If domination of newspaper headlines, industry studies, consumer polls, and market reports is any indication, it’s safe to say pop-up ads are the most contentious online advertising format yet. Any wonder they’re getting so much attention? Most reports say consumers downright despise these “intrusive” and “annoying” messages. We’ve all seen the articles — some more melodramatic than others — quoting outraged surfers who throw around words such as “violated” and “molested” to describe their experiences with the scandalous ad format. We’re smack in the middle of a media-fueled consumer backlash rivaling the assault against spam. There’s no end in sight.
Things are now more complicated than ever. A recent Dynamic Logic study shed new light on the controversial issue. As it turns out, Internet users are actually more tolerant of pop-ups than previously thought. Results of the survey showed 72 percent of U.S. Web users accept limited use of pop-ups, and 47 percent agree as many as two to six ads per hour are “appropriate” to support free content. This suggests it’s not so much pop-up ads that irk consumers, but the sheer volume of ads they must endure during any single session.
This news has left marketers scratching their heads. One the one hand, we hear consumers chanting pop-ups are intolerable and should be stopped. Commercial ad-blocking software that zaps pop-ups indicates there are consumers whose hatred of pop-ups runs so deep they’re willing to pay good money to retaliate. On the other hand, research tells us consumers are OK with pop-ups — in moderation. They understand most free sites are supported by ads, and viewing online ads is the price they pay to skirt subscriber fees.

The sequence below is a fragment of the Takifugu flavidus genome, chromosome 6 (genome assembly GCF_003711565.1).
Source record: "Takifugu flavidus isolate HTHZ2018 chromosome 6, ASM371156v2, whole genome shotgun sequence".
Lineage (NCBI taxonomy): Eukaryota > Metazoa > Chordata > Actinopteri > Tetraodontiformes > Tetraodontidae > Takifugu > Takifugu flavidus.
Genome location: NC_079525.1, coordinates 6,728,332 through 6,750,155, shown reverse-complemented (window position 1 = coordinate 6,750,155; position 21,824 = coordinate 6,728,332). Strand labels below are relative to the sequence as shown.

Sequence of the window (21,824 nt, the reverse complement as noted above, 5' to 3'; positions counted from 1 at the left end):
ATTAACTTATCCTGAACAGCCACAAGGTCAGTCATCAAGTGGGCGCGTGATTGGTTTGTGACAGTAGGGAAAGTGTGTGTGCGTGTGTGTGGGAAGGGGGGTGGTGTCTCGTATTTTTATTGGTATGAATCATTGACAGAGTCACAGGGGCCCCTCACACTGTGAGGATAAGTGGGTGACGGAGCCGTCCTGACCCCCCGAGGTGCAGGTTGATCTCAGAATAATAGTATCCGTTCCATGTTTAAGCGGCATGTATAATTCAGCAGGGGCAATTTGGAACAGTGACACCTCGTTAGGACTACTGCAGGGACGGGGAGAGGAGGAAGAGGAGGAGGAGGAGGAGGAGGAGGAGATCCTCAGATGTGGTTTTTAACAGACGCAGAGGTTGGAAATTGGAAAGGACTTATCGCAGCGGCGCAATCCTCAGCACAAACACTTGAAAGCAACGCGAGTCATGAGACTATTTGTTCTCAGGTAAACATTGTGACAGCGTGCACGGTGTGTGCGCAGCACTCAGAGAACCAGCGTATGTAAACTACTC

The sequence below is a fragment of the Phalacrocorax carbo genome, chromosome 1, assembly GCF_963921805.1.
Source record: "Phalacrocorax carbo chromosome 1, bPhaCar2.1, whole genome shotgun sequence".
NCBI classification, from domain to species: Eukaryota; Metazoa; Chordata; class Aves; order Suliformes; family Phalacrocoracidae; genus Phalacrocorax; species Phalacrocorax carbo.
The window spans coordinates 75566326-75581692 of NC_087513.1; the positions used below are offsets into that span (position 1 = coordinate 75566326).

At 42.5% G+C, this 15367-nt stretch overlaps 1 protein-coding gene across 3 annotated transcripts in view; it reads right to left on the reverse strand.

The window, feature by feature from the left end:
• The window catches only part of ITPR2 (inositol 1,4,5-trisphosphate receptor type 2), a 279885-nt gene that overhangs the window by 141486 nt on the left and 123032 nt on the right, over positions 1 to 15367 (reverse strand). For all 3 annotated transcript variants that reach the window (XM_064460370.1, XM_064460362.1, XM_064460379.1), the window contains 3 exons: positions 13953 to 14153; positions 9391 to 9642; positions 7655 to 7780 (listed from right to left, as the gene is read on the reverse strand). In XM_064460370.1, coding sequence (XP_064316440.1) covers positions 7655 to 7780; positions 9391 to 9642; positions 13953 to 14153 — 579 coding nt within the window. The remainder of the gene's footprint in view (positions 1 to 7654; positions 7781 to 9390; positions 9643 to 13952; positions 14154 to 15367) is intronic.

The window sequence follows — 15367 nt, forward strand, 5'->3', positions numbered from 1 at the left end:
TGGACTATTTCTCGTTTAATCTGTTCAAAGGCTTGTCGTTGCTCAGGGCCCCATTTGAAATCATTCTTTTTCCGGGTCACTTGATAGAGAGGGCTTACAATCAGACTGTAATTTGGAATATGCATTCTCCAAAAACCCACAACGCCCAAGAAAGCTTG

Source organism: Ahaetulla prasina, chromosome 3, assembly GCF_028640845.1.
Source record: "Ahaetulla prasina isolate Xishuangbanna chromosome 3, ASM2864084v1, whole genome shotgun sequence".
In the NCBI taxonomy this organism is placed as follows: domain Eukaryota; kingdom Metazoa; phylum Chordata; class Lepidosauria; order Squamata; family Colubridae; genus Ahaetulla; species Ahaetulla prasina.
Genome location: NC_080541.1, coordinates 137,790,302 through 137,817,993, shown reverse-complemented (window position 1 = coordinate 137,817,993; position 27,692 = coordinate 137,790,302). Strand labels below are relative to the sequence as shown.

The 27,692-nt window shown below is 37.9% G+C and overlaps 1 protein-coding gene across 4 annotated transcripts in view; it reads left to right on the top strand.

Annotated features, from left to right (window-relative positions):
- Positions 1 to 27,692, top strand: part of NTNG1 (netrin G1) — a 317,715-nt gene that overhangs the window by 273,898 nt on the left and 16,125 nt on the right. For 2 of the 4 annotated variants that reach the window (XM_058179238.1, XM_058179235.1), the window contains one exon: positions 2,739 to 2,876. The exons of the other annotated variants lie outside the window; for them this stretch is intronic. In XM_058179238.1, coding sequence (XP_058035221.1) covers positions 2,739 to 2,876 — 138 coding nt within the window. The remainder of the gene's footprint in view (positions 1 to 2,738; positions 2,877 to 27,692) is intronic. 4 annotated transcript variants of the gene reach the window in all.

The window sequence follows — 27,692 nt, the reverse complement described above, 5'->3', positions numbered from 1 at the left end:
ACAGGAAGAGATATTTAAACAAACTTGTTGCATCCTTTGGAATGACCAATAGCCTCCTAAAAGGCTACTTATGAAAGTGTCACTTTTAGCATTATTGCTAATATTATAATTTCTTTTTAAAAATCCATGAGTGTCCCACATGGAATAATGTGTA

This uncertainty leaves us with the question: Should we or shouldn’t we include pop-ups in our online campaigns? In the past, opinions divided media buyers into two camps. For those in favor of pop-ups, the consensus was exposure and increased brand awareness was worth running the risk of potential collateral damage, such as a tarnished company name or a temporarily boycotted product. Skeptics, meanwhile, opposed the ads for fear of falling victim to these same consequences. Overly cautious media buyers considered pop-up advocates foolish and reckless. Pop-up supporters flooded the online environment with ads.
The conflict peaked in reaction to pop-up and pop-under advertisers X10 and Orbitz, whose carpet bomb approach took online advertising to a new level. Tireless tactics and devil-may-care attitudes seemed to offer an opportunity for marketers to finally learn the value and purpose of pop-up advertising. They became our guinea pigs. Was their hard-line approach to Internet marketing self-destructive? After dissecting and scrutinizing the campaigns, contradictory results only spawned more confusion. We regarded them with aversion (for blatant disregard of consumer irritation) and awe (for managing to elevate their brand awareness to near-mythical status). But we have no firm conclusions.
As whatever we believe about consumer attitude toward pop-ups continues to be challenged, a third camp emerges. This one comprises slightly more daring media buyers determined to gain a better understanding of this baffling format by doing some testing of their own. Should we embrace or eschew pop-ads when planning campaigns? Do pop-ups work best when combined with other, less aggressive ad formats? Will frequency caps be our salvation?
We may already have answers to some of these tough questions. We’ll look at them next week in part two. In the meantime, what have your own tests revealed? Share your stories. By pooling our experiences, we’ll unravel the mystery of this format!
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